Roche implements ‘mass serialization’ anti-counterfeiting technology

Allegations of counterfeit drugs have haunted the Indian pharmaceutical industry for quite a few years now. You can never be sure whether the tablet actually has an API or just white chalk. An E.U. Report last year pointed out that India was the largest source for the 2.7 million counterfeit drugs that were seized at the E.U. borders in 2006. For its part the WHO claims that India is the source of 35% of all counterfeit drugs in the world while the OECD pegs the figure at 75%. Our very own DCGI is in the midst of a study to assess the true scale of the problem.  The fear over counterfeit drugs reached such epic proportions a few years ago that the Central Government proposed the death penalty for all those people convicted of peddling counterfeit drugs. That was 5 years ago and nothing has happened so far. Regardless of this proposal the fact of the matter remains that the government machinery is simply too incompetent to rein in such a serious threat to public health. It was therefore up to the market forces to innovate on effective anti-counterfeiting strategies in a bid to save the consumer from fake drugs apart from protecting themsleves from product liability lawsuits.

There are several forms of anti-counterfeiting technologies which I will not deal with since Sai has already done a brilliant post covering these various technologies. I’ll restrict myself to the latest. 

The latest, most cost-effective anti-countereiting technology is ‘mass serialization‘ and it has been brought to our notice that Roche India has sucessfully implemented this technology for most of its products being sold in India. Roche had entered into an agreement with Norway based M/s Kezzler for this unique anti-counterfeiting technology sometime ago. Most of Roche’s products from now onwards will have a unique 16 digit alpha-numeric, human readable, computer generated code on the packaging. Any consumer who now buys a Roche product will be able to confirm the authenticity of the product by emailing/SMSing the 16 digit alpha-numeric security code to Roche’s database which will then either confirm or deny the authenticity of the product in question. The main advantage of this technology lies in the fact that it is relatively cost-effective when compared to other anti-counterfeiting technologies such as RFID. Also it is one of the most secure technologies since it maintains a real time link between the consumer and the manufacturer. The U.S. FDA has lauded the ‘mass serialization’ technology as the ‘single most powerful tool’ in the fight against counterfeit drugs. It is expected to become the most widely used anti-counterfeiting technology in the world.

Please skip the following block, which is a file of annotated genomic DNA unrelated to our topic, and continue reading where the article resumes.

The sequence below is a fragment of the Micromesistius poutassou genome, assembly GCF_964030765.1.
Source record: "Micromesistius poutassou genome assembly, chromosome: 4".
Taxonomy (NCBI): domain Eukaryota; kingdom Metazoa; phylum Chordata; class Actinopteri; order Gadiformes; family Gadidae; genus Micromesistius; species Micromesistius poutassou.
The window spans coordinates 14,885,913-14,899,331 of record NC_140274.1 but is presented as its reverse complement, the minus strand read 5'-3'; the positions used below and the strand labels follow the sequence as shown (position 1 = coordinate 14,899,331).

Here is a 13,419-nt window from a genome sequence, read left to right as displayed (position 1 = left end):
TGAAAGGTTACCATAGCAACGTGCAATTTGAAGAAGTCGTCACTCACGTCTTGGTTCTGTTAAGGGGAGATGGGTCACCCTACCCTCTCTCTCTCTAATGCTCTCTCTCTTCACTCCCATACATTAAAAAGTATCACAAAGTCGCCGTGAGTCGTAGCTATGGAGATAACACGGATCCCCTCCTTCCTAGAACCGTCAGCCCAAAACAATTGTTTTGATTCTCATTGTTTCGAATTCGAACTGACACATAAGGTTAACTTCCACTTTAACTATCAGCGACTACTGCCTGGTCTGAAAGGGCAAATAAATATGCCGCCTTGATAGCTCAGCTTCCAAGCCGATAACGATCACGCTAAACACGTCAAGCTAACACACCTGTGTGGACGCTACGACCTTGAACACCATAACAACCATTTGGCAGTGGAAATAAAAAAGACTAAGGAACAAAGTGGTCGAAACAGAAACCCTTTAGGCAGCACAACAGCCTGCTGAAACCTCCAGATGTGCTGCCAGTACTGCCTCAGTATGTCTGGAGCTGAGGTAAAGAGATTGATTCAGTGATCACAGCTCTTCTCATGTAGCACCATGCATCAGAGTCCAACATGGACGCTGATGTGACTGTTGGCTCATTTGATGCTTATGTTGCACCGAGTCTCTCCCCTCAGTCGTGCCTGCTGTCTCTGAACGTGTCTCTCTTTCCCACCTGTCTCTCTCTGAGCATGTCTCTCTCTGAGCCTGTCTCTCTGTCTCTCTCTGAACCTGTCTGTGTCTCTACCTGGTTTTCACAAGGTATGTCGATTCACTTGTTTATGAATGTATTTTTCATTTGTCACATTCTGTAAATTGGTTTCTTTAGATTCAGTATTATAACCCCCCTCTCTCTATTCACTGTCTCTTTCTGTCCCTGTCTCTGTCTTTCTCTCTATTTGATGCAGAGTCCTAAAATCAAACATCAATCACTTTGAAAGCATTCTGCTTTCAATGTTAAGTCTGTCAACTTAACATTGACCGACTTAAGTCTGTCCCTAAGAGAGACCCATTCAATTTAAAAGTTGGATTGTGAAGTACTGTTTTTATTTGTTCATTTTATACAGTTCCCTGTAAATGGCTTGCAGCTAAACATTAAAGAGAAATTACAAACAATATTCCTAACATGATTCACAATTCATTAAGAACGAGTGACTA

So does that mean that the problem of counterfeiting drugs, being shipped to the E.U., will be resolved? If Big Pharma is to be believed these anti-counterfeiting measures will not help unless and until a re-packaging ban is enforced in Europe. ‘Re-packaging’ refers to the practice of importing low-cost drugs being sold in developing countries and re-packaging them to be sold in the E.U. Some members of Big Pharma (not Roche) have been reluctant to invest resources in credible anti-counterfeiting technologies such as mass serialization until the E.U. imposes a ban on repackaging since they claim that re-packaging is the weakest link in the drug supply chain. They claim that the re-packaging industry is the entry point for counterfeit drugs into the system. Any such ban on repackaging would kill the practice of parallel imports thereby increasing medical costs across the E.U. Ironically such a ban would lower costs for Indian consumers since Big Pharma will now be able to sell more of its products in India at a lower price without having to worry that  the product in question would be re-packaged and sold in the E.U. The parallel traders are obviously up in arms against the ban claiming that the re-packaging industry is subject to high standards of regulation by the E.U. and that in the last 35 years only one counterfeiter has been caught introducing fake drugs through the re-packaging industry.

Prashant Reddy

Prashant Reddy

T. Prashant Reddy graduated from the National Law School of India University, Bangalore, with a B.A.LLB (Hons.) degree in 2008. He later graduated with a LLM degree (Law, Science & Technology) from the Stanford Law School in 2013. Prashant has worked with law firms in Delhi and in academia in India and Singapore. He is also co-author of the book Create, Copy, Disrupt: India's Intellectual Property Dilemmas (OUP).

Leave a Reply

Your email address will not be published.